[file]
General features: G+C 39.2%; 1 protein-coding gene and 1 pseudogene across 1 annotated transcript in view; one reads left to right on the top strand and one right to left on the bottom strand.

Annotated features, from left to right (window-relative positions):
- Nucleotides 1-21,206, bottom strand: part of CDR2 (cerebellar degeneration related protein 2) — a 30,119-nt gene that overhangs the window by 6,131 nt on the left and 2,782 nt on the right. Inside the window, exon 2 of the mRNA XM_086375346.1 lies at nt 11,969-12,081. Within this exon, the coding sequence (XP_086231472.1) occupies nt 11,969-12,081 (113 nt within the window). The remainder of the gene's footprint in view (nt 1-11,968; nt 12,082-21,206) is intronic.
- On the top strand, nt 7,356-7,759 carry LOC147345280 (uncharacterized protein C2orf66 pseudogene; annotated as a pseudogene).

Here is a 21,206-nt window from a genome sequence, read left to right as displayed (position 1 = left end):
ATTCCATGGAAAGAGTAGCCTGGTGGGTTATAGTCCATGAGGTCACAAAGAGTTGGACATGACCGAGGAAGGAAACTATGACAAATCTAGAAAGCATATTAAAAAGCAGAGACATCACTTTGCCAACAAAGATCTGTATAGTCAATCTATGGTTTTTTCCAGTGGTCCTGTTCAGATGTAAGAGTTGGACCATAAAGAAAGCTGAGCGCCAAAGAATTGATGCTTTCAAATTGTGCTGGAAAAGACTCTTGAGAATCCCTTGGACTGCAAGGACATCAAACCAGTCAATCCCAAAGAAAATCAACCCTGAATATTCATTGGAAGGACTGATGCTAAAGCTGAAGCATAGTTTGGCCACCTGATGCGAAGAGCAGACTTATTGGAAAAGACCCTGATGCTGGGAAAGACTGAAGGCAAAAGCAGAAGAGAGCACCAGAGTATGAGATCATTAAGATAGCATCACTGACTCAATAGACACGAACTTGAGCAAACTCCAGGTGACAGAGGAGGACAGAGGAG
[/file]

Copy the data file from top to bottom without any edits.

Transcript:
General features: G+C 39.2%; 1 protein-coding gene and 1 pseudogene across 1 annotated transcript in view; one reads left to right on the top strand and one right to left on the bottom strand.

Annotated features, from left to right (window-relative positions):
- Nucleotides 1-21,206, bottom strand: part of CDR2 (cerebellar degeneration related protein 2) — a 30,119-nt gene that overhangs the window by 6,131 nt on the left and 2,782 nt on the right. Inside the window, exon 2 of the mRNA XM_086375346.1 lies at nt 11,969-12,081. Within this exon, the coding sequence (XP_086231472.1) occupies nt 11,969-12,081 (113 nt within the window). The remainder of the gene's footprint in view (nt 1-11,968; nt 12,082-21,206) is intronic.
- On the top strand, nt 7,356-7,759 carry LOC147345280 (uncharacterized protein C2orf66 pseudogene; annotated as a pseudogene).

Here is a 21,206-nt window from a genome sequence, read left to right as displayed (position 1 = left end):
ATTCCATGGAAAGAGTAGCCTGGTGGGTTATAGTCCATGAGGTCACAAAGAGTTGGACATGACCGAGGAAGGAAACTATGACAAATCTAGAAAGCATATTAAAAAGCAGAGACATCACTTTGCCAACAAAGATCTGTATAGTCAATCTATGGTTTTTTCCAGTGGTCCTGTTCAGATGTAAGAGTTGGACCATAAAGAAAGCTGAGCGCCAAAGAATTGATGCTTTCAAATTGTGCTGGAAAAGACTCTTGAGAATCCCTTGGACTGCAAGGACATCAAACCAGTCAATCCCAAAGAAAATCAACCCTGAATATTCATTGGAAGGACTGATGCTAAAGCTGAAGCATAGTTTGGCCACCTGATGCGAAGAGCAGACTTATTGGAAAAGACCCTGATGCTGGGAAAGACTGAAGGCAAAAGCAGAAGAGAGCACCAGAGTATGAGATCATTAAGATAGCATCACTGACTCAATAGACACGAACTTGAGCAAACTCCAGGTGACAGAGGAGGACAGAGGAG